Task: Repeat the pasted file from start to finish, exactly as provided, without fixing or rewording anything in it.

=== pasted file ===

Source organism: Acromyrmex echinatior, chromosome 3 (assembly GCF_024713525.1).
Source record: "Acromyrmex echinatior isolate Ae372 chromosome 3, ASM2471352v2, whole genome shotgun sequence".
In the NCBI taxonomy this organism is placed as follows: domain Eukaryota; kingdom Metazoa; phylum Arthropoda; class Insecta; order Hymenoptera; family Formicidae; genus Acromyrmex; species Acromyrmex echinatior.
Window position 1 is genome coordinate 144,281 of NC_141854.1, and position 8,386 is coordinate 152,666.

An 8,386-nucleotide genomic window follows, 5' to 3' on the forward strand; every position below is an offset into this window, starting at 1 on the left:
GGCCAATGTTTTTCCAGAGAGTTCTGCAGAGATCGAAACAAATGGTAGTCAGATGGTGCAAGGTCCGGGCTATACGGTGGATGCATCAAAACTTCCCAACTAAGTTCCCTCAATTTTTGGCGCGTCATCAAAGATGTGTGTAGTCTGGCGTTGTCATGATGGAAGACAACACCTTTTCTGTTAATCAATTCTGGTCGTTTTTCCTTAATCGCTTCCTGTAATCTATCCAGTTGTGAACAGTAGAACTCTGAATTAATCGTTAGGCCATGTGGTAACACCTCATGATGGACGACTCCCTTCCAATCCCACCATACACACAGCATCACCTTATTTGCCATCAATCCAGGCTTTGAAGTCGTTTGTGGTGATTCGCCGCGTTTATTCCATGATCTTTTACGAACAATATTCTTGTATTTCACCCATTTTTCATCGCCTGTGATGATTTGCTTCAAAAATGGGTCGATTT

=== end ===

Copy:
Source organism: Acromyrmex echinatior, chromosome 3 (assembly GCF_024713525.1).
Source record: "Acromyrmex echinatior isolate Ae372 chromosome 3, ASM2471352v2, whole genome shotgun sequence".
In the NCBI taxonomy this organism is placed as follows: domain Eukaryota; kingdom Metazoa; phylum Arthropoda; class Insecta; order Hymenoptera; family Formicidae; genus Acromyrmex; species Acromyrmex echinatior.
Window position 1 is genome coordinate 144,281 of NC_141854.1, and position 8,386 is coordinate 152,666.

An 8,386-nucleotide genomic window follows, 5' to 3' on the forward strand; every position below is an offset into this window, starting at 1 on the left:
GGCCAATGTTTTTCCAGAGAGTTCTGCAGAGATCGAAACAAATGGTAGTCAGATGGTGCAAGGTCCGGGCTATACGGTGGATGCATCAAAACTTCCCAACTAAGTTCCCTCAATTTTTGGCGCGTCATCAAAGATGTGTGTAGTCTGGCGTTGTCATGATGGAAGACAACACCTTTTCTGTTAATCAATTCTGGTCGTTTTTCCTTAATCGCTTCCTGTAATCTATCCAGTTGTGAACAGTAGAACTCTGAATTAATCGTTAGGCCATGTGGTAACACCTCATGATGGACGACTCCCTTCCAATCCCACCATACACACAGCATCACCTTATTTGCCATCAATCCAGGCTTTGAAGTCGTTTGTGGTGATTCGCCGCGTTTATTCCATGATCTTTTACGAACAATATTCTTGTATTTCACCCATTTTTCATCGCCTGTGATGATTTGCTTCAAAAATGGGTCGATTT